This approach in Matlab and in Python took few minutes like about 3 minutes to get the result. The way I have written in Mathetmica code might be making the process very slow. to get this result it took me 30 minutes. Kindly suggest some way to speed up the process. Thanking you all.

  • 2
    $\begingroup$ Variable var is not defined. Also code looks very unusual for numerical application. Actually it takes 1 s with using NDSolve. What is the advance of your code? $\endgroup$ Commented May 27, 2021 at 21:27
  • $\begingroup$ @Alex Trounev, Sorry for the incomplete information. Kindly have a look at the above problem I filled the missing information (var). Yes NDSolve give results with in few seconds this simple system. If the system is very time consuming (for Example-f1,f2 might have to compute NIntegrate based on every time instant). In such cases using collocation methods gives approximate solution with desired accuracy by increasing the number of collocation points (Points where we want to match the approximate solution with exact solution). assuming NMinimize calls less number of time than NDSolve $\endgroup$ Commented May 28, 2021 at 8:14
  • $\begingroup$ @Alex Trounev , i'm assuming that the way i have written the code might be cause for very slow result. my friends got the results within few seconds in Matlab and Python. $\endgroup$ Commented May 28, 2021 at 8:18
  • $\begingroup$ @xzczd, I was in an assumption that A.X==B, should be a general form for LinearSolve, and not A.X == f[X] $\endgroup$ Commented May 28, 2021 at 10:01

1 Answer 1


First of all, the NDSolve solution can be further improved:

k = 5.;
tf = 3.; 
c[θ1_?NumericQ, θ2_?NumericQ] := 
  NIntegrate[(Sin[θ1 + t]^2. Cos[θ2 + t])/E^t, {t, 0., tf}, 
   Method -> {Automatic, SymbolicProcessing -> 0}];

sol = NDSolve[{θ1'[t] == θ2[t]/E^(Sin[t]/10.) + c[θ1[t], θ2[t]], 
               θ2'[t] == -k Sin[θ1[t]]/E^(Sin[t]/10.), 
     θ1[0.] == 1., θ2[0.] == 1.}, {θ1, θ2}, {t, 0., tf}]; // AbsoluteTiming
(* {0.0730725, Null} *)

ref = sol[[1, All, -1]] // ListLinePlot

Then, as to the implementation of collocation method, NMinimize is undoubtedly a bad choice. Just use FindRoot with the new-in-12.0 "AffineCovariantNewton" method. I've also turned to Chebyshev–Gauss–Lobatto grid to improve the accuracy of the solution:

CGLGrid[{xl_, xr_}, n_] := 1/2 (xl + xr + (xl - xr) Cos[(π Range[0, n - 1])/(n - 1)]);
npoints = 11;
tpoints = CGLGrid[{0., tf}, npoints];
myd = dMatrixLagrange[tpoints];

SetAttributes[c, Listable];
θ1init = {1.}; θ2init = {1.};
tst = FindRoot[{arg1, arg2} |-> 
                 With[{t = tpoints, θ1 = θ1init~Join~arg1, θ2 = θ2init~Join~arg2}, 
                      Rest /@ {myd . θ1 - (θ2/E^(Sin[t]/10.) + c[θ1, θ2]),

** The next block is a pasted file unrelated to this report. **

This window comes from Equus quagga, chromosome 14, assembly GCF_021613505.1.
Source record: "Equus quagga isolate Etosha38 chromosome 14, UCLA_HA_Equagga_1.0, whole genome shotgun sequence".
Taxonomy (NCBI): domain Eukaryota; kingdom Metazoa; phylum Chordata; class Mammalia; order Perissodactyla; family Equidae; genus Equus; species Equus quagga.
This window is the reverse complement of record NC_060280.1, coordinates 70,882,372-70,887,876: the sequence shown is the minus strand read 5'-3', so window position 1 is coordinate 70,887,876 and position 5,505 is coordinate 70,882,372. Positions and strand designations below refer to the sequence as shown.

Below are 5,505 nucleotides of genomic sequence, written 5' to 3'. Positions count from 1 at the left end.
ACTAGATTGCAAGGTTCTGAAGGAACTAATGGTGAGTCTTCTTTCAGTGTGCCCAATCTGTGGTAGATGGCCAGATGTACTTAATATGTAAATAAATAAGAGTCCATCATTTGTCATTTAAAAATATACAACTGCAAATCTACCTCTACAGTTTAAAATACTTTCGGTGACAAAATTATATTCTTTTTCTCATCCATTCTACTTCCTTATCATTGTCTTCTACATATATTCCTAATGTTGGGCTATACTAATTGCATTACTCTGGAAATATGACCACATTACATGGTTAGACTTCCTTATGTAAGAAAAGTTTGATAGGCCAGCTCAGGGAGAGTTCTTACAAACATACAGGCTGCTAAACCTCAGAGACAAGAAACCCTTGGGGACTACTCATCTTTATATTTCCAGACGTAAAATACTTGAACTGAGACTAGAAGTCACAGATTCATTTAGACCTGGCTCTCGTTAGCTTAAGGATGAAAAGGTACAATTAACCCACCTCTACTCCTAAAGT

myd . θ2 - (-k Sin[θ1])/E^(Sin[t]/10.)}], 
               {#, #} &@{ConstantArray[1., npoints - 1]}, 
               Method -> "AffineCovariantNewton"]; // AbsoluteTiming
(* {0.426819, Null} *)

ListPlot[{tpoints, #}\[Transpose] & /@ Join[{θ1init, θ2init}, tst, 2], 
  PlotRange -> All]~Show~ref

Mathematica graphics


  1. I've made use of the hidden syntax of FindRoot, a more basic approach is:

      help[arg1_List, arg2_] := 
       With[{θ1 = {1.}~Join~arg1, θ2 = {1.}~Join~arg2}, 
        Rest /@ With[{t = tpoints}, 
          {myd . θ1 - (θ2/E^(Sin[t]/10.) + c[θ1, θ2]), 
           myd . θ2 - (-k Sin[θ1])/E^(Sin[t]/10.)}]]
      tst = {arg1, arg2} /. 
       FindRoot[help[arg1, arg2], {#, ConstantArray[1., npoints - 1]} & /@ {arg1, arg2}]
  2. NDSolve`FiniteDifferenceDerivative is a better choice to build myd e.g.:

    myd = NDSolve`FiniteDifferenceDerivative[1, tpoints, 
      DifferenceOrder -> 2]["DifferentiationMatrix"]
    NDSolve`FiniteDifferenceDerivative[1, tpoints, 
         DifferenceOrder -> "Pseudospectral"]["DifferentiationMatrix"] - 
       dMatrixLagrange[tpoints] // Abs // Max
    (* 2.66454*10^-14 *)
  3. |-> is introduced in v12.2, if you're not yet in v12.2, use \[Function] instead.

  • $\begingroup$ @ xzczd, link to dMatrixLagrange- " en.wikipedia.org/wiki/Lagrange_polynomial ". in the "Derivatives" section.(For the first derivative, the coefficients are given by--) $\endgroup$ Commented May 28, 2021 at 10:44
  • $\begingroup$ @ xzczd, hi ,using RootFind approach , I won't be able to give my initial condition (start points of states) .Theta1[0]==1 and Theta2[0]==1. Would you suggest me some way to do that. $\endgroup$ Commented May 28, 2021 at 10:47
  • $\begingroup$ @Gummala The i.c. is imposed with {1.}~Join~. $\endgroup$
    – xzczd
    Commented May 28, 2021 at 11:28
  • 2
    $\begingroup$ @alex Oh I forgot about Chebyshev–Gauss–Lobatto grid. Check my edit. $\endgroup$
    – xzczd
    Commented May 28, 2021 at 12:00
  • 1
    $\begingroup$ @GummalaNavneeth Do you mean something like uniform = Range[1., 21]; NDSolve`FiniteDifferenceDerivative[1, uniform, DifferenceOrder -> "Pseudospectral", PeriodicInterpolation -> True]["DifferentiationMatrix"]? $\endgroup$
    – xzczd
    Commented May 28, 2021 at 12:55